Hong Kong golf star Tiffany Chan Tsz-ching set herself two goals as she prepares for her second season on the LPGA Tour: keep her Tour card and make the weekend cut of a Major.
Chan needed to go through the Q-series in North Carolina to secure her Tour card after a tough rookie season that proved an eye-opening experience for the 25-year-old.
"I am thrilled to have secured my Tour card for the second successive year," said Chan, the first player from Hong Kong to qualify for an elite golf tour.
"My rookie season was very tough but I am proud of myself to have been able to come through it, and have the opportunity to compete on it once again.
"The LPGA Tour is nothing like anything I have experienced in my career, I learned a lot this year, especially in areas I need to improve to achieve my 2019 target, making the cut in Majors, and to retain my tour card, without having to go through the Q-series again."
Chan has already had a taste of a Major tournament. She competed in the US Women's Open at Shoal Creek, in Alabama, in May but failed to make it to the weekend after shooting a nine - over-par 81 in the second round. That has been pretty much the story of her rookie Tour season after a hopeful start to the campaign. Chan missed the cut 11 times - including seven in a row - in the 19 tournaments she competed in.
But Chan, supported by global private banking group EFG International, is confident she is better equipped to cope with the demands on a professional golfer now. She has spent time with a sports psychologist to improve her mindset and mental approach to adversity and pressure.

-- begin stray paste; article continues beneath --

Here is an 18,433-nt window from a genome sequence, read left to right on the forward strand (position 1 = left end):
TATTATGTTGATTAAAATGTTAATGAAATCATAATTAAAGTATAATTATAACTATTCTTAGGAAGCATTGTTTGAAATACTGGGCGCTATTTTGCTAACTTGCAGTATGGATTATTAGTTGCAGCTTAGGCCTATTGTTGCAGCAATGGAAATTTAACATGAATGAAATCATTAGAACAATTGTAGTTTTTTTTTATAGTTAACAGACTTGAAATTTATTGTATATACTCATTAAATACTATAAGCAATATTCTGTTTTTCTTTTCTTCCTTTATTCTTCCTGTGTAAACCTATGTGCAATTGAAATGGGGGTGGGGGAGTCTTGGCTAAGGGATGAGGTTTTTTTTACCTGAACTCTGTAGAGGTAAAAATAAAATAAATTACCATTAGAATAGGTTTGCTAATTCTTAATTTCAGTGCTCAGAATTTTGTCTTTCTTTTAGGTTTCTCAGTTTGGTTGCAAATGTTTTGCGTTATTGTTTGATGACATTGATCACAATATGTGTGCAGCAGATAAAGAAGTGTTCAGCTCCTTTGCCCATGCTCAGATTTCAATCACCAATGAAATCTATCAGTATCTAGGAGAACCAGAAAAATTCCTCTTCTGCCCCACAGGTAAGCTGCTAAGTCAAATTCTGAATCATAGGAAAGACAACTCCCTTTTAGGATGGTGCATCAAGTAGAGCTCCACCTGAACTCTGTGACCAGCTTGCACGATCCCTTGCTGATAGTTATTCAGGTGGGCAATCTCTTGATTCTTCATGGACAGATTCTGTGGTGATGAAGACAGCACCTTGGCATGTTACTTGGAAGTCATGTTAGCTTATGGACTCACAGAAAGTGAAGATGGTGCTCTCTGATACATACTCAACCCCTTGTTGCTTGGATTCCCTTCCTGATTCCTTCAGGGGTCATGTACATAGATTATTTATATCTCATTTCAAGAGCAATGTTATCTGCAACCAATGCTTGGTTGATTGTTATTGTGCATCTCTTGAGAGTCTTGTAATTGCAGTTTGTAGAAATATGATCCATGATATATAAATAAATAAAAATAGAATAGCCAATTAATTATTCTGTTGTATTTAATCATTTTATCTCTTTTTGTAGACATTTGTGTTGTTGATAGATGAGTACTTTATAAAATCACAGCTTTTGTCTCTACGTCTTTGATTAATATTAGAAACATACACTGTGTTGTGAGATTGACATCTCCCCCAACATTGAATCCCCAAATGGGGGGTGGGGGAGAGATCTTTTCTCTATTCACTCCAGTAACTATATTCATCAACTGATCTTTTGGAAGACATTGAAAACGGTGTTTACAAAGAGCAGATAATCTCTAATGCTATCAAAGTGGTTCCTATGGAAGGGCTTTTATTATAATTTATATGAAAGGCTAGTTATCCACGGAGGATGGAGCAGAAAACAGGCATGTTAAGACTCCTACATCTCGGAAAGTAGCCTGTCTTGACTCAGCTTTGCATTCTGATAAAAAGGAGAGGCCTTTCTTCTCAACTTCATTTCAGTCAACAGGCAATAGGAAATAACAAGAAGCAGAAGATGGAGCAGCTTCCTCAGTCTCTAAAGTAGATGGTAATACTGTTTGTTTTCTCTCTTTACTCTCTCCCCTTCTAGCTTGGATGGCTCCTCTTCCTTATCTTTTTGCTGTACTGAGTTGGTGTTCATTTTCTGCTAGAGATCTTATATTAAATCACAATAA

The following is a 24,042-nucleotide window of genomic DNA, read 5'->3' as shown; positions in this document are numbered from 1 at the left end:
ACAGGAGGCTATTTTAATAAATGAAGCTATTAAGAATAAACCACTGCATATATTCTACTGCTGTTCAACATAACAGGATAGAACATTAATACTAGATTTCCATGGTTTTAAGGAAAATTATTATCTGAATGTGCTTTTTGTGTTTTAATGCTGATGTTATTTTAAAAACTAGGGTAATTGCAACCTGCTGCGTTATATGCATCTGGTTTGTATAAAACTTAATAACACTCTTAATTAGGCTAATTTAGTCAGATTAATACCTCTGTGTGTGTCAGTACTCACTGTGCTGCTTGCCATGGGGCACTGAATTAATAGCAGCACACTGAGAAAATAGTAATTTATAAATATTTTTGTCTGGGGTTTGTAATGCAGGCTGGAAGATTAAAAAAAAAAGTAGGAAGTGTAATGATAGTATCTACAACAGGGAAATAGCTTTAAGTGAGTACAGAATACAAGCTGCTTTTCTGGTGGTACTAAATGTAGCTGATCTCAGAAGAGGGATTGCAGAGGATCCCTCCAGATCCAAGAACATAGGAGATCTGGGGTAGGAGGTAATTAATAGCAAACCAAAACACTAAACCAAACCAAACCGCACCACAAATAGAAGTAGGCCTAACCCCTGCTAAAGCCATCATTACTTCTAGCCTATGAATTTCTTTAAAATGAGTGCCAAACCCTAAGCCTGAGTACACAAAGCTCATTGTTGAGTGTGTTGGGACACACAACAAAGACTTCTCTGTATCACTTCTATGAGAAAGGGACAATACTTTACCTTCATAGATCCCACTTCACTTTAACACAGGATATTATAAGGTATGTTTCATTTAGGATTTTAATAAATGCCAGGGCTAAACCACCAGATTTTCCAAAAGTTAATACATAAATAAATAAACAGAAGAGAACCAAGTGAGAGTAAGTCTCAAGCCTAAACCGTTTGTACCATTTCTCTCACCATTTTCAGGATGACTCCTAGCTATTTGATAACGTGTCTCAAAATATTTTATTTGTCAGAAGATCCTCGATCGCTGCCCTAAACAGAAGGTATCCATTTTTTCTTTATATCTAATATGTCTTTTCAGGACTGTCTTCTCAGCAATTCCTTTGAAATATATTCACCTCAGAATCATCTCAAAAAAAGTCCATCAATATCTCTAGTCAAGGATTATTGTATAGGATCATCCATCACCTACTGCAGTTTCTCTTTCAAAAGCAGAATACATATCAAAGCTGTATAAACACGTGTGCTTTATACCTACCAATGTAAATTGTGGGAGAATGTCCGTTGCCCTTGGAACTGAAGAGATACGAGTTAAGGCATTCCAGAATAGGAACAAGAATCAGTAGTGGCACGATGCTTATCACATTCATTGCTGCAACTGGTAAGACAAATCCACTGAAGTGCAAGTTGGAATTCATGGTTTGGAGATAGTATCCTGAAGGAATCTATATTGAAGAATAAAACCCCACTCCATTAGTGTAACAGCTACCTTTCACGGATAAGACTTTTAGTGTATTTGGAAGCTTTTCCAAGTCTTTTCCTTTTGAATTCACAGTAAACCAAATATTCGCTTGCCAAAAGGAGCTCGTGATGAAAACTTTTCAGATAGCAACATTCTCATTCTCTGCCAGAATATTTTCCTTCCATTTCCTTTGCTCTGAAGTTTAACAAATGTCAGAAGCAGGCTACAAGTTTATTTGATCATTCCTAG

"I believed my technical game is there but one thing I noticed on the LPGA Tour is that the girls are just so, so tough mentally," she said.
"They never seemed to lose concentration, and they almost never allow the negative feeling of a bad shot or a missed opportunity to get down to them.
"In my second season, I plan to use a significant part of my sponsorship to improve the mental side of my game, learning to keep a clear head, stay focus for a longer period, and block out distractions.
"Hopefully, with these adjustments, it will have a noticeable positive impact on my overall game."
Albert Chiu, executive chairman for Asia Pacific of EFG Bank, promised that the company "will do whatever we can" to help Chan realize her full potential.
"We are all very proud of Tiffany," he said. "We met her when she was just a cheerful 14-year-old who had big dreams. She was hardworking and passionate about her game and very quickly, we saw her potential, her passion and decided to embark on this exciting journey with her. Since then, we never looked back."